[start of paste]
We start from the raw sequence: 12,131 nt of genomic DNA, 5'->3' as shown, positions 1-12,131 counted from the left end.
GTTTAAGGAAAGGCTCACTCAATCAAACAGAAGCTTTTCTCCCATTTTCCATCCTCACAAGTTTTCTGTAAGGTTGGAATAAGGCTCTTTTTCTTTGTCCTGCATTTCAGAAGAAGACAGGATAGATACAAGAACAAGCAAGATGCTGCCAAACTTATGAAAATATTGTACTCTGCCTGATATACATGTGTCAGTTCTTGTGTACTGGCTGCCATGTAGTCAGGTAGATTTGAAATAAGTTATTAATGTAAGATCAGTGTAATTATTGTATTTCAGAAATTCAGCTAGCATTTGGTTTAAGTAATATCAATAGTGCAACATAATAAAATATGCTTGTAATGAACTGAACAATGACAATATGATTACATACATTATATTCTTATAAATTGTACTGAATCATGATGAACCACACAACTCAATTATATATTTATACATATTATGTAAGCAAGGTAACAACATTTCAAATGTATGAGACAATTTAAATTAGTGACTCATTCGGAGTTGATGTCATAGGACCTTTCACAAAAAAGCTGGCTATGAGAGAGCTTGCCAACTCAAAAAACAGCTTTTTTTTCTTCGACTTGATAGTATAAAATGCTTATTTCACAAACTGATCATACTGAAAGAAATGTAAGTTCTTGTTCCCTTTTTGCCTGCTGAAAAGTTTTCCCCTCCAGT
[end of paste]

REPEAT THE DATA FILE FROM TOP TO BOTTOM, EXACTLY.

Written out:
We start from the raw sequence: 12,131 nt of genomic DNA, 5'->3' as shown, positions 1-12,131 counted from the left end.
GTTTAAGGAAAGGCTCACTCAATCAAACAGAAGCTTTTCTCCCATTTTCCATCCTCACAAGTTTTCTGTAAGGTTGGAATAAGGCTCTTTTTCTTTGTCCTGCATTTCAGAAGAAGACAGGATAGATACAAGAACAAGCAAGATGCTGCCAAACTTATGAAAATATTGTACTCTGCCTGATATACATGTGTCAGTTCTTGTGTACTGGCTGCCATGTAGTCAGGTAGATTTGAAATAAGTTATTAATGTAAGATCAGTGTAATTATTGTATTTCAGAAATTCAGCTAGCATTTGGTTTAAGTAATATCAATAGTGCAACATAATAAAATATGCTTGTAATGAACTGAACAATGACAATATGATTACATACATTATATTCTTATAAATTGTACTGAATCATGATGAACCACACAACTCAATTATATATTTATACATATTATGTAAGCAAGGTAACAACATTTCAAATGTATGAGACAATTTAAATTAGTGACTCATTCGGAGTTGATGTCATAGGACCTTTCACAAAAAAGCTGGCTATGAGAGAGCTTGCCAACTCAAAAAACAGCTTTTTTTTCTTCGACTTGATAGTATAAAATGCTTATTTCACAAACTGATCATACTGAAAGAAATGTAAGTTCTTGTTCCCTTTTTGCCTGCTGAAAAGTTTTCCCCTCCAGT